Japanese brokers face testing times

Industry data shows a drop in Japan's commodity brokerage numbers from 97 in March 2004 to 53 today, according to information provider Bloomberg.

The Japanese Commodities Exchange Committee says total trading volumes on all exchange-traded commodities in Japan have fallen by 19% in a year, from 29.8 million in March 2008 to 24.2 million in March 2009. Trading volumes at the Tokyo Commodity Exchange (Tocom) have dropped 13% on last year to 41 million contracts for 2008, equivalent to less than half the volume traded in its peak in 2003 at 87.2 million contracts.

"The drop in the number of brokers has resulted in a decrease in proprietary trading that has directly affected the liquidity of our markets," says Masaaki Nangaku, president and chief executive officer of Tocom.

Nangaku attributes the drop in volumes to wariness on the part of investors, more stringent national regulation and some of the exchange's own rules, which they are working to change.

"Primarily, the increased volatility of commodity prices has generated a negative attitude in the minds of individual investors, and pushed up the amount of margin requested to trade at the Tocom markets, which resulted in a decrease in the number of positions held by our market participants," he says. "In addition to this, continued economic distress after the 'Lehman shock' has discouraged players abroad from trading in our markets."

There are also structural factors to the current slump in commodity trading in Japan, Nangaku says. "Under the revised Commodity Exchange Act implemented in 2005, more stringent regulation on soliciting and higher net asset requirements for brokers have forced them to build new business models. This process, which obviously has not been so easy, is still ongoing," he adds.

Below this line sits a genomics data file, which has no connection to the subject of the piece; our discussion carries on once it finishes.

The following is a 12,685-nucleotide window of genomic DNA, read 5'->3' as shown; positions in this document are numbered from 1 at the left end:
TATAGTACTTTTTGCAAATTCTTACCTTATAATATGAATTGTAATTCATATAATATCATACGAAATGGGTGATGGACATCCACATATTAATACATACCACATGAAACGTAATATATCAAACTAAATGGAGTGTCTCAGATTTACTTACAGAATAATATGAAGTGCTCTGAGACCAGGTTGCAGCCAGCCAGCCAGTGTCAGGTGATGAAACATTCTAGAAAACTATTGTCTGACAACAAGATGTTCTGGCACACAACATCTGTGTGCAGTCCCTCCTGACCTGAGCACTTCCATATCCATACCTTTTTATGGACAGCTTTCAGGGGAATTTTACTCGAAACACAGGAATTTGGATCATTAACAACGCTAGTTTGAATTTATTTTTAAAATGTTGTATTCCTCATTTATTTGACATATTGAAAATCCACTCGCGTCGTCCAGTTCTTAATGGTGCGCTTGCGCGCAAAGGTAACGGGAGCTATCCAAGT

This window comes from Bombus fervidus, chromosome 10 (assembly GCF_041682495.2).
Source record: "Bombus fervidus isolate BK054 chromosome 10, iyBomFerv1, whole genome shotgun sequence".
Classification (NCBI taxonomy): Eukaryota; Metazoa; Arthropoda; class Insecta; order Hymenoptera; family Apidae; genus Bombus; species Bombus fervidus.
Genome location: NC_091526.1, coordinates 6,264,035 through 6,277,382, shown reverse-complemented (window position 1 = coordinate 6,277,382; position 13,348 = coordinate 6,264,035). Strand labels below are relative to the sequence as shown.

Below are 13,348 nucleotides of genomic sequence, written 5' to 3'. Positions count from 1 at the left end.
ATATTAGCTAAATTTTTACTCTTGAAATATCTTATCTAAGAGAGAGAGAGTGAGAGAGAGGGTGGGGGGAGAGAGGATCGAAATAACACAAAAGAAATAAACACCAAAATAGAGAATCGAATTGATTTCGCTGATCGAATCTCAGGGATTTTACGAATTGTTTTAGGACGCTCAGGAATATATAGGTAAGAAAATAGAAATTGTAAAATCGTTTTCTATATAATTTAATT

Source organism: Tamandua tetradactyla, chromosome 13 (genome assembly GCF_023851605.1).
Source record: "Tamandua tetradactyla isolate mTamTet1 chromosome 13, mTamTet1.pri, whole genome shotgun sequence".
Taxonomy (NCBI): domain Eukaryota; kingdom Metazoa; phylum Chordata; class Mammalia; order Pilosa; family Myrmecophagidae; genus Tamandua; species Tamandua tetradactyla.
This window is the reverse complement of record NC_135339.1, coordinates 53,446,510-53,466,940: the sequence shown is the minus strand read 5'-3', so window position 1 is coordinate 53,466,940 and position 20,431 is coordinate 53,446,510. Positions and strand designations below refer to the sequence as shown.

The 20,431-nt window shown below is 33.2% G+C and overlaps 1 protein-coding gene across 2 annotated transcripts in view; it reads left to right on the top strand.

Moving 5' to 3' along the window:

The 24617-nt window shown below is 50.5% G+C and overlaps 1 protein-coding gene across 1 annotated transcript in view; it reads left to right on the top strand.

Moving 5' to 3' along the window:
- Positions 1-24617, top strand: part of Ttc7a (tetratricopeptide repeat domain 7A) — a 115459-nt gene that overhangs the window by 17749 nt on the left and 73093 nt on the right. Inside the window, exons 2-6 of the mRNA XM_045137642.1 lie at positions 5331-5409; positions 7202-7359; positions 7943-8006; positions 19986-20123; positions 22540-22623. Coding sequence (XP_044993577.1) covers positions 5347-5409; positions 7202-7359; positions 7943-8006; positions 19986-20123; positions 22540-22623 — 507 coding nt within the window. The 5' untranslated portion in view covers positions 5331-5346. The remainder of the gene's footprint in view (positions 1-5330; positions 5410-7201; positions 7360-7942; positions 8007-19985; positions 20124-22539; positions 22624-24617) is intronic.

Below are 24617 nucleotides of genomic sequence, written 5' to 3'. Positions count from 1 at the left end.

He also cites Tocom's market environment and market management rules as possible factors affecting volumes. "Firstly, the functions and capabilities of our current trading system have been short of the level needed to meet the requirements of participants from the global market-place. Secondly, our trading hours have been limited compared with the around-the-clock trading that many of the major commodity exchanges in the world offer. Thirdly, our market management rules are not in line with global standards," he says.

Tocom is currently embarking on a programme of reform through the adoption of trading rules in line with global standards and the launch of a revamped trading system on May 7.

"We are pursuing a series of reforms, in order to improve the Tocom market ... which we expect will lead to the recovery of trading volume," Nangaku says. He believes the reduction in the number of brokerages should not further impact the decline in commodity trading. "Brokers have gone out of business because fewer customers trade on Tocom and other commodity markets in Japan. But the impact was rather limited considering that those who wish to continue trading have a number of brokerages to choose from," he says.

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